“The ATSB identified a number of issues during the manufacture of Trent 900 HP/IP hub assemblies that resulted in their release into service with non-conforming oil feed stub pipes. Those issues highlighted the importance of providing clear procedures during the manufacturing process and of personnel complying with those procedures. Even though modern civil turbine engines are very reliable, and UERFs are very rare events, the resulting damage from such a failure can be significant and the potential effects catastrophic. This accident represents an opportunity for the regulatory authorities to incorporate any lessons learned into their certification advisory material to enhance the safety of future aircraft designs”, the ATSB said in its summary.

    Further down the report attributed the fracture in the stub pipe to the non uniform thickness of the pipe’s wall which varied from 1.42 mm on one side to 0.348 mm on the opposite side. The manufacturer’s The counter boring operation to make the pipe consisted of a two-step process which involved drilling into the pipe end and then reaming it to a shallower depth than the drilled hole to form a close-tolerance fit for the filter body. However, the drilled and reamed sections of the counter bore were misaligned with respect to the centreline of the pipe and each other, resulting in the thinnest part which fractured.

    The manufacturing records for the HP/IP hub assembly (involved in the uncontained engine failure) from ESN 91045 showed that it was manufactured at Hucknall Casings and Structures between April and June 2006. The HP/IP hub assemblies were not allocated a specific serial number, but were identified by a unique number applied to the hub castings. The identification number for the HP/IP hub assembly from ESN 91045 was 0225.

    In February 2007, Rolls-Royce conduted a quality investigation at its production facility at Inchinnan, UK and found:-

    “That ‘concession familiarity’ was a local rule whereby personnel would take it upon themselves to allow minor non-conformances to pass, as experience had led them to believe that the concession approval process would not fail an item, and was therefore a waste of time. A follow-up action to the Inchinnan major quality investigation was to ‘read across’ the lessons learned other business units”.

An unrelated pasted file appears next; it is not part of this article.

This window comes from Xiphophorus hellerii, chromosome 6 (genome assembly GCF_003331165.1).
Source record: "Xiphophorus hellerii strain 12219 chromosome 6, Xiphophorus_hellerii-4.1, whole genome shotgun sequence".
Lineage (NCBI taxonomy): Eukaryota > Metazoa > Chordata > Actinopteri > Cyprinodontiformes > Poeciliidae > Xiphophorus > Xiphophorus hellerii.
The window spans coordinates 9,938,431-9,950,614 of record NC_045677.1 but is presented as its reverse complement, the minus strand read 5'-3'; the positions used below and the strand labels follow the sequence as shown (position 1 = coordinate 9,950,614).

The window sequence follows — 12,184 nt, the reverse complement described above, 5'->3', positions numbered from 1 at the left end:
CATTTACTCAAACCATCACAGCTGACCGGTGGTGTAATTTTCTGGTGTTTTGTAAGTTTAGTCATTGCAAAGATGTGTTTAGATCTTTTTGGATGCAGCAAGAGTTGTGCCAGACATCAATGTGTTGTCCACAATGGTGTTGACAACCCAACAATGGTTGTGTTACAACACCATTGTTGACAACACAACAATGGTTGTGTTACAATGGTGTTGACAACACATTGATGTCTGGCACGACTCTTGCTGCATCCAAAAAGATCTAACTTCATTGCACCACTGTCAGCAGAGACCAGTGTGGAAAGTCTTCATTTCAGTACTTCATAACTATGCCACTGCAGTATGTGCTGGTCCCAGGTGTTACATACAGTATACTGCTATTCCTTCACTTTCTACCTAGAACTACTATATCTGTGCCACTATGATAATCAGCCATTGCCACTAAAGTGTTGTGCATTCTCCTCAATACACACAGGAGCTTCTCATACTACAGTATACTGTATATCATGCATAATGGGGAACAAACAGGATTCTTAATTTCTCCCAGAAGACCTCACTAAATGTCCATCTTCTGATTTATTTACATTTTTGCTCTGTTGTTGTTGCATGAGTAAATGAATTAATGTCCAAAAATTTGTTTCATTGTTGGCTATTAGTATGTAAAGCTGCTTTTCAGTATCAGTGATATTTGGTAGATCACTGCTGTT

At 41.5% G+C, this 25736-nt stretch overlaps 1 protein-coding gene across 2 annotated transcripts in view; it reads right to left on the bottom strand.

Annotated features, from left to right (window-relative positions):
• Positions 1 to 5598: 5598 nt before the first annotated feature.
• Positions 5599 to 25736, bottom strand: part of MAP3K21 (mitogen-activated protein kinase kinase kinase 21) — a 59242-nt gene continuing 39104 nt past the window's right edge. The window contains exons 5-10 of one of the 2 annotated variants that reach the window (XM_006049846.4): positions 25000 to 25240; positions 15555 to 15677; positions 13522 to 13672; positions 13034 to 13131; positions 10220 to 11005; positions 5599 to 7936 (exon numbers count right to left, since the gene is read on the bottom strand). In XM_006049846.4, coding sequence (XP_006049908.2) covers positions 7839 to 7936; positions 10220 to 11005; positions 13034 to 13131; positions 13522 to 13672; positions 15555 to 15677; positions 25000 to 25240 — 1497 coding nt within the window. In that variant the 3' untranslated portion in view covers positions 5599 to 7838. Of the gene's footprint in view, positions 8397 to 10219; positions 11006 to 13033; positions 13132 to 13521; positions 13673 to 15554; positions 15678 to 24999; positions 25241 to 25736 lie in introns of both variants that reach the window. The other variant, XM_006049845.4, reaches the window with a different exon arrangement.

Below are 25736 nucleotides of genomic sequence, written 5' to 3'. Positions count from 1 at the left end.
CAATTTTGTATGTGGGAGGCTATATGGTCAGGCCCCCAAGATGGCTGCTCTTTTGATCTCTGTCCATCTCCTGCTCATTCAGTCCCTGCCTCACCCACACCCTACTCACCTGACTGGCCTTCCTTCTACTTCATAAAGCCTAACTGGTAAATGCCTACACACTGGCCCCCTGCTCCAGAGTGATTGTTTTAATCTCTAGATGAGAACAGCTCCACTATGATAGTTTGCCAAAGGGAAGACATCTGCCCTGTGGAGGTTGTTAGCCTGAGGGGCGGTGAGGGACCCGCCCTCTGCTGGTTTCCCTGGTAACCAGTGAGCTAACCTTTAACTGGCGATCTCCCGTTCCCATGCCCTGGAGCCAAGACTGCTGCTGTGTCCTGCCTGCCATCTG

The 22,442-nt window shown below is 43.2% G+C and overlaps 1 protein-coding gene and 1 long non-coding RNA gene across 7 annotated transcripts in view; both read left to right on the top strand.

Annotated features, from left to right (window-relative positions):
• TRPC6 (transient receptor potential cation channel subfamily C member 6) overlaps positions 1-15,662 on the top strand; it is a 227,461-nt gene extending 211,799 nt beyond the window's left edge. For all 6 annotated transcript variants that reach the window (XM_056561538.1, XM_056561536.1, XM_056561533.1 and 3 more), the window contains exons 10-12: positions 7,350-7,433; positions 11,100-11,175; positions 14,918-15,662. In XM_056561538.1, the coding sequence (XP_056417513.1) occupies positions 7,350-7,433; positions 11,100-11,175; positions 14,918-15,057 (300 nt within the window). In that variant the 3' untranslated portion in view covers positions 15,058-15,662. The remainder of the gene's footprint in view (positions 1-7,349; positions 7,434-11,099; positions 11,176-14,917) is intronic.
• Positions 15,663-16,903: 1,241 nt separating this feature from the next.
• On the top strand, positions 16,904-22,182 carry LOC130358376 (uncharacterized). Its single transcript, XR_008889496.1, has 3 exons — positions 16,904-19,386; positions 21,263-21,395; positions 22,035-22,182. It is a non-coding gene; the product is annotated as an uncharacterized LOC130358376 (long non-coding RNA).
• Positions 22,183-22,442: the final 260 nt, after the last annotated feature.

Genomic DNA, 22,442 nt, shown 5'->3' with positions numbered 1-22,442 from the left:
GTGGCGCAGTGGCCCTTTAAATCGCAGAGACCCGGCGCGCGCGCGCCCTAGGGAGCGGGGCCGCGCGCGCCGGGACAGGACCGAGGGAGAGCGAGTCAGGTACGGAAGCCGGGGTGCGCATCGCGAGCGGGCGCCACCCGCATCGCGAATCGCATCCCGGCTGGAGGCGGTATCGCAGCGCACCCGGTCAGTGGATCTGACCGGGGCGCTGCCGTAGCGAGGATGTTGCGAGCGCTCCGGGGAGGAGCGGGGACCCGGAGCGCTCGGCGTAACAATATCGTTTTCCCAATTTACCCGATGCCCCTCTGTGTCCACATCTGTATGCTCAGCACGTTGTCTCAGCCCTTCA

However, whilst Rolls-Royce’s facility at Inchinnan produced a number of other gas turbine engine components, including compressor blades. None of those parts directly related to the manufacture of the HP/IP hub assembly, but the major quality investigation led Rolls-Royce to conduct two separate quality audits at its Hucknall facility in the UK in June 2008 and based upon its findings, the manufacturer launched a major quality investigation at Hucknall which found:-

    “The high level of undeclared non-conformance at Hucknall existed because the facility’s management had not effectively read across the actions from the Inchinnan major quality investigation. The Hucknall investigation also found that the ineffective read across was primarily because at the time ‘There was not a strong focus on quality within the business’.

    It’s pretty sobering to think that a manufacturing defect in a “humble and lowly” oil feed stub pipe and a slackening in quality control standards could well have resulted in the loss of 464 lives and a 400 million dollar aircraft. To its credit, Rolls-Royce consulted its staff to identify the problems they faced with inter-communication of requirements and experiences at different work sites, and quite literally put them through a re-education programme to get them back on track.

    We’ll have to wait until the ATSB releases its reports on the fan blade incidents on the two Air Asia X Airbus A330s to know whether they were due to poor maintenance or manufacturing defect.